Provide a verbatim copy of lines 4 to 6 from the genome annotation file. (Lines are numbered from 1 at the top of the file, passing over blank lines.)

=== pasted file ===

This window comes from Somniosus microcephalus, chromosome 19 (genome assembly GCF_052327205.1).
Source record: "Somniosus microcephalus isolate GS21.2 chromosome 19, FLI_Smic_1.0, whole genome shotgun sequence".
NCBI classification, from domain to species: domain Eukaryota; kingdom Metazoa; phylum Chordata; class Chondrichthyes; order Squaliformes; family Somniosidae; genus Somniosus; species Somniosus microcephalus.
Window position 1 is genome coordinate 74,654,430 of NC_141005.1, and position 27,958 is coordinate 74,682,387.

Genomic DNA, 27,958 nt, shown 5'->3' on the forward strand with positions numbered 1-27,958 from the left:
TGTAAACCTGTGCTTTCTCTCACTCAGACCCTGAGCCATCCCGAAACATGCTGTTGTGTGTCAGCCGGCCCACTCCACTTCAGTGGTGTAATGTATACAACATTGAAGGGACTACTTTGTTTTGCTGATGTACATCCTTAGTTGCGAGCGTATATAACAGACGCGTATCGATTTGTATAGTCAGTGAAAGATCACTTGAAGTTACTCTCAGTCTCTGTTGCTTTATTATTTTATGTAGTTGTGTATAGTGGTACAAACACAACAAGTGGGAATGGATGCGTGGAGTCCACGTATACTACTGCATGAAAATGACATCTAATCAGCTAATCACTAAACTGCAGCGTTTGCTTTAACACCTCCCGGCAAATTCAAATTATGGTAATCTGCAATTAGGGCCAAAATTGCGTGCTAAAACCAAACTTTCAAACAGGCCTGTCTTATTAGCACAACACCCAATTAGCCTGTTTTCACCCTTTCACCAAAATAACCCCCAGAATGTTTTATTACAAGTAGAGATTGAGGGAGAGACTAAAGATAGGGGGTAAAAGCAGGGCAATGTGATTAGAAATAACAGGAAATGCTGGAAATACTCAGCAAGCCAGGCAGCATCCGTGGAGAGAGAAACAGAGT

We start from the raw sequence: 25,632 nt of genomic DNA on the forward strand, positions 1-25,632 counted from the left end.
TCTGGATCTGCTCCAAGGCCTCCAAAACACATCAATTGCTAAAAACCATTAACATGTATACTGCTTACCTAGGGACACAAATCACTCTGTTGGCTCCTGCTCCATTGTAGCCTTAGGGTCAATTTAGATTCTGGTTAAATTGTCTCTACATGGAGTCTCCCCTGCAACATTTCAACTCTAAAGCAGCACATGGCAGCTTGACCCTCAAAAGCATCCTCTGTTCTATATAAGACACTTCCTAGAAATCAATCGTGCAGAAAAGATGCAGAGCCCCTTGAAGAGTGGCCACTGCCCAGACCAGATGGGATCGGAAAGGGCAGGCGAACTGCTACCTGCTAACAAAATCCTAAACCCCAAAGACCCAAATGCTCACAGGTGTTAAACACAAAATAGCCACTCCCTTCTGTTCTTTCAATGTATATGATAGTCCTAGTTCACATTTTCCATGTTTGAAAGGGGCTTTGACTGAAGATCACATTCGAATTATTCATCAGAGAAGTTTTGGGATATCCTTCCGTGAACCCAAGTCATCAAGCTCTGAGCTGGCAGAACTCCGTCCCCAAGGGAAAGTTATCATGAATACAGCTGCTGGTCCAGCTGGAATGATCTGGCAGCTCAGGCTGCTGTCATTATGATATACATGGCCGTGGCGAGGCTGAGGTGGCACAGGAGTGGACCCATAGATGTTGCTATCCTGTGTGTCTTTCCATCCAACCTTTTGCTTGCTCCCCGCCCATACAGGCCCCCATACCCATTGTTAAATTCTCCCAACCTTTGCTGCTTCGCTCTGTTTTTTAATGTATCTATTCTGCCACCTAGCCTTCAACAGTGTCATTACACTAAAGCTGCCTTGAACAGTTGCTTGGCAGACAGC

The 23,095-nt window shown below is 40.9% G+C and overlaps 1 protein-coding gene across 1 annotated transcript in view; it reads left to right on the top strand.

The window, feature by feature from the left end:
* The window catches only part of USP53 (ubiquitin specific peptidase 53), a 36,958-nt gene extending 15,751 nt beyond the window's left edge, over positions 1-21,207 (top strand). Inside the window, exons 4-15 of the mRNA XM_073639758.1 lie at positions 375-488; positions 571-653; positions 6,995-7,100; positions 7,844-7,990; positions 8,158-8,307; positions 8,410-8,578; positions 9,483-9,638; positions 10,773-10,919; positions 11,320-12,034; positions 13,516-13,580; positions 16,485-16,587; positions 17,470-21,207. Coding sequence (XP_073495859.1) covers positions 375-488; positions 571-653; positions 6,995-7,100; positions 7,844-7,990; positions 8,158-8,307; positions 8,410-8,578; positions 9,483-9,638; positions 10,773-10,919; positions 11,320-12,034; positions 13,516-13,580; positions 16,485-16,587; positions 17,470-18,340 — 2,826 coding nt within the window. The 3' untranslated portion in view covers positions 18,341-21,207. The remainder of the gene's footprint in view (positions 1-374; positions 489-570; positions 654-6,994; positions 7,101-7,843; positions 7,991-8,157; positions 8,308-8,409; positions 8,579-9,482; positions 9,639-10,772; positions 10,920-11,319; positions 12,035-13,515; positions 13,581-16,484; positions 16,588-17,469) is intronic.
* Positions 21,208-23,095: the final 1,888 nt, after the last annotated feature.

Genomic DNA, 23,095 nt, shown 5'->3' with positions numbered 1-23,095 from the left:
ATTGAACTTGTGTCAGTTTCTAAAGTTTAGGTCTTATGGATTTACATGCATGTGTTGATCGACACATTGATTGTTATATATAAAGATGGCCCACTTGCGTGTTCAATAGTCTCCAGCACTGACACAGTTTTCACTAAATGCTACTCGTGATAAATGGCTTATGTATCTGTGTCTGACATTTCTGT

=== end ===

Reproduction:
Window position 1 is genome coordinate 74,654,430 of NC_141005.1, and position 27,958 is coordinate 74,682,387.

Genomic DNA, 27,958 nt, shown 5'->3' on the forward strand with positions numbered 1-27,958 from the left:
TGTAAACCTGTGCTTTCTCTCACTCAGACCCTGAGCCATCCCGAAACATGCTGTTGTGTGTCAGCCGGCCCACTCCACTTCAGTGGTGTAATGTATACAACATTGAAGGGACTACTTTGTTTTGCTGATGTACATCCTTAGTTGCGAGCGTATATAACAGACGCGTATCGATTTGTATAGTCAGTGAAAGATCACTTGAAGTTACTCTCAGTCTCTGTTGCTTTATTATTTTATGTAGTTGTGTATAGTGGTACAAACACAACAAGTGGGAATGGATGCGTGGAGTCCACGTATACTACTGCATGAAAATGACATCTAATCAGCTAATCACTAAACTGCAGCGTTTGCTTTAACACCTCCCGGCAAATTCAAATTATGGTAATCTGCAATTAGGGCCAAAATTGCGTGCTAAAACCAAACTTTCAAACAGGCCTGTCTTATTAGCACAACACCCAATTAGCCTGTTTTCACCCTTTCACCAAAATAACCCCCAGAATGTTTTATTACAAGTAGAGATTGAGGGAGAGACTAAAGATAGGGGGTAAAAGCAGGGCAATGTGATTAGAAATAACAGGAAATGCTGGAAATACTCAGCAAGCCAGGCAGCATCCGTGGAGAGAGAAACAGAGT